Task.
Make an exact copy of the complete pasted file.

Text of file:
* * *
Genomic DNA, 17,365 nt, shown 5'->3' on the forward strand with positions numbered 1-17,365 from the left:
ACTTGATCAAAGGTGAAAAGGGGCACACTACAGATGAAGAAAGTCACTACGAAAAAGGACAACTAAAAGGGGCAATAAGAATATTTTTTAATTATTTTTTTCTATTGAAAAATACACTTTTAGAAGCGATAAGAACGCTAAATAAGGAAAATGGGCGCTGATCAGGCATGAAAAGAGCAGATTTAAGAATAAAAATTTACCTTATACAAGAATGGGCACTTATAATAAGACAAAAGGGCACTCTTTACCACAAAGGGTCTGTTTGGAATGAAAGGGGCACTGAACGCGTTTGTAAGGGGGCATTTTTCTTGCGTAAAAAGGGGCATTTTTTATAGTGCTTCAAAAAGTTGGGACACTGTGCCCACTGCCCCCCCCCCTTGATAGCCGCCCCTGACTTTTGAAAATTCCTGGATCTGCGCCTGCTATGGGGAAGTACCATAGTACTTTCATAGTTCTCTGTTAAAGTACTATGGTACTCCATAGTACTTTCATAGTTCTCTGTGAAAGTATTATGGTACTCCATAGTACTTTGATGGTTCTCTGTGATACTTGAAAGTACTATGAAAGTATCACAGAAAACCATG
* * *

Genomic DNA, 17,365 nt, shown 5'->3' on the forward strand with positions numbered 1-17,365 from the left:
ACTTGATCAAAGGTGAAAAGGGGCACACTACAGATGAAGAAAGTCACTACGAAAAAGGACAACTAAAAGGGGCAATAAGAATATTTTTTAATTATTTTTTTCTATTGAAAAATACACTTTTAGAAGCGATAAGAACGCTAAATAAGGAAAATGGGCGCTGATCAGGCATGAAAAGAGCAGATTTAAGAATAAAAATTTACCTTATACAAGAATGGGCACTTATAATAAGACAAAAGGGCACTCTTTACCACAAAGGGTCTGTTTGGAATGAAAGGGGCACTGAACGCGTTTGTAAGGGGGCATTTTTCTTGCGTAAAAAGGGGCATTTTTTATAGTGCTTCAAAAAGTTGGGACACTGTGCCCACTGCCCCCCCCCCTTGATAGCCGCCCCTGACTTTTGAAAATTCCTGGATCTGCGCCTGCTATGGGGAAGTACCATAGTACTTTCATAGTTCTCTGTTAAAGTACTATGGTACTCCATAGTACTTTCATAGTTCTCTGTGAAAGTATTATGGTACTCCATAGTACTTTGATGGTTCTCTGTGATACTTGAAAGTACTATGAAAGTATCACAGAAAACCATG